Some Columbus-area veterans oppose new VA clinic site, would like to see the decision reconsidered

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The seven year battle to get a new Veterans Administration clinic in Columbus is still raging, despite the fact that a new facility is under construction.

Representatives from several Chattahoochee Valley veterans groups held a news conference Tuesday morning; and they want the work on this site halted and the VA to reconsider its selection.

The heavy equipment has been on the move on the site at the northeast corner of the River Road and Mobley Road intersection for several weeks. The 13-acre tract is being cleared for a Kansas City developer to build a clinic that has been in the works for more than eight years.

That has not made a number of local Veterans organizations happy. And representatives for those groups showed their displeasure.

“In this situation, I think about the will of the veteran” said veteran Marvin Broadwater Sr. “Those veterans who can not stand with us. That’s who I speak for. Those Veterans who are being taken care of by their caregiver and can not leave their house. That’s who I am thinking about. There is no way, let me say this again Columbus region, there is no way that they can get to this clinic. We have got to think about the voiceless.”

The local veterans’ coalition is pushing the VA to reconsider and put the clinic in the recently vacated Columbus Public Health Department building on Comer Avenue in the heart of the midtown medical community.

In September 2018, the old Blue Cross/Blue Shield building was selected, but the VA scraped those plans in the summer of 2019. That led to the bid process being reopened and the River Road site being picked.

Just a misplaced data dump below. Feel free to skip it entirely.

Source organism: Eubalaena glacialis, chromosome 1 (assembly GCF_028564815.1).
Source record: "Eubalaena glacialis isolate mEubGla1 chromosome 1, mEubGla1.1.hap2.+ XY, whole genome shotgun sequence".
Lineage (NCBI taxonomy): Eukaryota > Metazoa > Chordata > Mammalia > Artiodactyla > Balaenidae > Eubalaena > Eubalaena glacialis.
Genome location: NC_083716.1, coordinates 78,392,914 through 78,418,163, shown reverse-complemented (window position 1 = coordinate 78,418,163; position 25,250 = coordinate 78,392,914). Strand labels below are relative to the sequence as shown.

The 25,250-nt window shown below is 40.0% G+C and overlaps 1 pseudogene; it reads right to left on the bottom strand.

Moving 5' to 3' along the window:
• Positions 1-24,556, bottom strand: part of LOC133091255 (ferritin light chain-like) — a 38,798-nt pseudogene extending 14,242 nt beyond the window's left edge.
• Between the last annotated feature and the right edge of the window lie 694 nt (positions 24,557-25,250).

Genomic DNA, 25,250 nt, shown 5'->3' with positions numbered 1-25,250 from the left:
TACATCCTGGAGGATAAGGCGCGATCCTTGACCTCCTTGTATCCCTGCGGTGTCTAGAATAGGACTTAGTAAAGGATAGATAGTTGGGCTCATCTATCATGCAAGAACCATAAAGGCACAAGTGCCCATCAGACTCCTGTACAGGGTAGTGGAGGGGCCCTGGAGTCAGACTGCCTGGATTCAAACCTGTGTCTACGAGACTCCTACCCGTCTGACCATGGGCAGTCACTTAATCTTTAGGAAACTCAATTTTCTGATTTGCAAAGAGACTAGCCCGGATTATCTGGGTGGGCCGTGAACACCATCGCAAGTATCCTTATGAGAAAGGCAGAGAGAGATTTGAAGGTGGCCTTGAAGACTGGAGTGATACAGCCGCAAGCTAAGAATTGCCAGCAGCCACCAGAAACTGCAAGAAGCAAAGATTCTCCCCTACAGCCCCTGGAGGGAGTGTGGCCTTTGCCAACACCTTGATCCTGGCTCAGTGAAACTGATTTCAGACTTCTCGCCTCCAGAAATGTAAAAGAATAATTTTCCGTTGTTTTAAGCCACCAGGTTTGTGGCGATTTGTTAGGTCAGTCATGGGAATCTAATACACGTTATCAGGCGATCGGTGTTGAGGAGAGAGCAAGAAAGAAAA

More than a dozen veterans from across the Chattahoochee Valley gathered at the old Columbus Health Department Tuesday morning. That facility was not available early this year when this decision was made.

The veterans are urging the Department of Veterans Affairs to stop the project in North Columbus and open a clinic in the vacant space on Comer Avenue.

“You have a ready to go health department that is now available currently for rental to see to it that the veterans get services now not at that piece of garbage on 13th Avenue,” said retired Army colonel and former Columbus Mayor Bob Poydasheff. “One of the points that Poydasheff and other veterans are making the VA and the developer never sought input from the veterans’ groups in the Chattahoochee Valley.

But Poydasheff is also a realist.

“Can we stop it at this time? I don’t know,” he said. “But it’s wrong. Not one member of the veterans’ community was asked for their input.”

Retired Col. Sam Nelson is even more blunt.

“We are the people who know where it needs to be. It needs to be where poor, underprivileged veterans can access it,” Nelson said. “Now, I will be quite honest with you, if the regulations say this should be built for rich veterans who can come over there in their golf cart and they will have valet parking, up there is where it needs to be built,”he said. “But if it’s for the poor veteran that was shot all to pieces in Vietnam or Korea or some other God-forsaken place and because of his wounds can’t make the kinds of money many of us make then it doesn’t need to be up there. It needs to be where poor veterans can get to it.”

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